Alaska Airlines today filed an application with the US Department of Transportation seeking approval to fly two daily nonstop flights from its Latin America gateway of Los Angeles to Havana, Cuba.
Scheduled commercial flight service between Cuba and the US has been suspended for decades. Charter flights have connected the two countries in the interim, with carriers from JetBlue to American Airlines operating the flights.
The Los Angeles metro area has the largest Cuban-American population in the Western United States.
In its application, Alaska is seeking to operate two daily nonstop flights to Havana using a Boeing 737-900ER, which carries 181 passengers in a two-class configuration.
“Together with our 14 global partner airlines, Alaska Airlines offers more than 110 nonstop destinations from Los Angeles. As the largest West Coast-based airline, we’re well positioned to offer our customers convenient access to one of the Caribbean’s most popular destinations,” said John Kirby, Alaska Airlines vice president of capacity planning.
Citing Alaska’s expansive West Coast route structure and low fares, Kirby said Alaska is excited for the opportunity to offer commercial service from the United States to Havana for the first time in over 50 years. With nearly three decades of international service from Los Angeles, Alaska Airlines offers nonstop service to nine destinations in Latin America with the most peak season flights from Los Angeles to popular Mexican resort destinations including Mazatlán, Cabo San Lucas and Puerto Vallarta.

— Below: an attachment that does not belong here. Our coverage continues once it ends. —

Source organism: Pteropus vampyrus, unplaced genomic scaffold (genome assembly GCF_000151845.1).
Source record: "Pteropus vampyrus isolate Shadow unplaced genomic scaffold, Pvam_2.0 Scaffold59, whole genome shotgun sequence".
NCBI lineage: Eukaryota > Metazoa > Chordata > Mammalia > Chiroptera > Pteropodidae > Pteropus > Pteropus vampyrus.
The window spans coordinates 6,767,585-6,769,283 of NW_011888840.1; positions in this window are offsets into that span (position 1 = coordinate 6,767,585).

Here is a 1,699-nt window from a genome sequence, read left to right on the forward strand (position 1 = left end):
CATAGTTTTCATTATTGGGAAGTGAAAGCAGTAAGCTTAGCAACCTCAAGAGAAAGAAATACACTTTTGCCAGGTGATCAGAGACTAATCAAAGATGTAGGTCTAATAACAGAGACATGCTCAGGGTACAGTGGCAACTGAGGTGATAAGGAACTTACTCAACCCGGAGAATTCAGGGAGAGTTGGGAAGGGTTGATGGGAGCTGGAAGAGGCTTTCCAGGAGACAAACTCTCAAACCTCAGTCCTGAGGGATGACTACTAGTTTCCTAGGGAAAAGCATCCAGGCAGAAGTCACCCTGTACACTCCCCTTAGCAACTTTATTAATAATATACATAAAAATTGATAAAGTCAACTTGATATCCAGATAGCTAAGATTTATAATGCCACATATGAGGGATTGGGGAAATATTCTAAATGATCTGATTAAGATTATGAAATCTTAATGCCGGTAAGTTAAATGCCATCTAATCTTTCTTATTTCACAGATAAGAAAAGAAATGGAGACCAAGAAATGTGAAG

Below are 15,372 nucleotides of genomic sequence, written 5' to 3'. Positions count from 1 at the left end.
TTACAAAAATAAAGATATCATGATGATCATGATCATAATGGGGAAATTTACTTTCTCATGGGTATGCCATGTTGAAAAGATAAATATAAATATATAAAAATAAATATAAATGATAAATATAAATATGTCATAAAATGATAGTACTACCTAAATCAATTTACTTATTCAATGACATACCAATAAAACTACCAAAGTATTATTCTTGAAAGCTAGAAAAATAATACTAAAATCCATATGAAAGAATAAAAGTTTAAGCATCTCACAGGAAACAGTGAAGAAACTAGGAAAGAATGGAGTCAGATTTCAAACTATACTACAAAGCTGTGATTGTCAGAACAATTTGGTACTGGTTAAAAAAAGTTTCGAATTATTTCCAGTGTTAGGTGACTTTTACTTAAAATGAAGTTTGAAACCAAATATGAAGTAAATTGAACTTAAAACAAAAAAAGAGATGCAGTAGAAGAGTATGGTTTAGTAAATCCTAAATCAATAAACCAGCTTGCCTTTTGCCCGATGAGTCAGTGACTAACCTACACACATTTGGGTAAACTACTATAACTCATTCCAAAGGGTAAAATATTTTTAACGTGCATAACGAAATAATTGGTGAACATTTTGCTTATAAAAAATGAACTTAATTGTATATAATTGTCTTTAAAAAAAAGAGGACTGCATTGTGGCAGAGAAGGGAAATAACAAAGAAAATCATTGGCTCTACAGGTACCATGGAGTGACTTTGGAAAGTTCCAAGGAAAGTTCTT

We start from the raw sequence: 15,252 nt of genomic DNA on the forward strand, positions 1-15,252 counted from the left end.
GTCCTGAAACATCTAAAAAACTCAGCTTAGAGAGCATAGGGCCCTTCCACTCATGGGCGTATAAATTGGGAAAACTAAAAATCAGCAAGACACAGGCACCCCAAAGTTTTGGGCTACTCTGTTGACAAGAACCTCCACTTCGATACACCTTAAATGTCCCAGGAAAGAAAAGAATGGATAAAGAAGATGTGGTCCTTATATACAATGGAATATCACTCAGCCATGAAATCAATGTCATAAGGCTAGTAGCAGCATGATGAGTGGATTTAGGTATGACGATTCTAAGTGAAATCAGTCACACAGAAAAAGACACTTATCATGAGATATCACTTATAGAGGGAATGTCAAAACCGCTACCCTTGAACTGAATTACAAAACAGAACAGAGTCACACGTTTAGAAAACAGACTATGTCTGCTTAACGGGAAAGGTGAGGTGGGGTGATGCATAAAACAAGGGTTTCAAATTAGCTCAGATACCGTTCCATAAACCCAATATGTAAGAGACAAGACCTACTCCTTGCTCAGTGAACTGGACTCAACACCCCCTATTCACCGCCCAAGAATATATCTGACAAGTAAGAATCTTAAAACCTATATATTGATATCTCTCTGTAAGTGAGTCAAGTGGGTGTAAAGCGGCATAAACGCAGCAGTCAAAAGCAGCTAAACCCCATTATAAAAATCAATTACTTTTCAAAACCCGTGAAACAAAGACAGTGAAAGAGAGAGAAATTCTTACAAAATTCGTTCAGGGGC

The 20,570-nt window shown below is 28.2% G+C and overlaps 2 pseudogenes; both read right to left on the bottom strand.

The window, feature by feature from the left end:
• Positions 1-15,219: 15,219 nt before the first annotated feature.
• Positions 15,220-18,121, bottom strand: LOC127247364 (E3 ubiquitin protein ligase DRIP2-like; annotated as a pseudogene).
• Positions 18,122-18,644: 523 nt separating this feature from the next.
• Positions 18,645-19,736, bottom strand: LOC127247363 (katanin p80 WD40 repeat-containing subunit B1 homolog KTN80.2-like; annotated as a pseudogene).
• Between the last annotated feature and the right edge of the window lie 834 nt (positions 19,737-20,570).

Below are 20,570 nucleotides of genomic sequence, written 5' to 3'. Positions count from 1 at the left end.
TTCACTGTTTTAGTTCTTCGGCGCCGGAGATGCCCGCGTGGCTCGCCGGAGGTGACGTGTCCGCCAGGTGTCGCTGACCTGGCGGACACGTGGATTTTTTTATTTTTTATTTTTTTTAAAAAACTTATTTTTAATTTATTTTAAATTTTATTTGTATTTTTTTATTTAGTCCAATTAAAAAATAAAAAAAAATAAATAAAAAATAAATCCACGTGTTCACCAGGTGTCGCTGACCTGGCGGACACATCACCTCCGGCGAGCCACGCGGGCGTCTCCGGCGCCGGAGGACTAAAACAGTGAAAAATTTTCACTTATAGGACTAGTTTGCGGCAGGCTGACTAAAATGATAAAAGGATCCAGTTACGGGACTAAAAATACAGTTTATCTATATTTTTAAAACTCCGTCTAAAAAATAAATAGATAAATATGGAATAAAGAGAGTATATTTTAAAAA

Alaska Airlines’ two daytime flights will be attractive to local Los Angeles business, leisure and Cuban American customers, and provide convenient connecting options for fliers traveling to and from large West Coast cities like Anchorage, Alaska, Portland, Oregon and Seattle.
Last year, the US and Cuba reached a bilateral agreement to establish scheduled air services between the two countries. The bilateral agreement will provides for both countries to offer up to 20 daily roundtrip flights per day between US cities and Havana, along with up to 10 daily roundtrip flights between the United States and each of Cuba’s nine other international airports. That means the opportunities for US carriers to operate up to 110 daily flights between the US and Cuba; the agreement does not affect charter service, which has been operating for some time.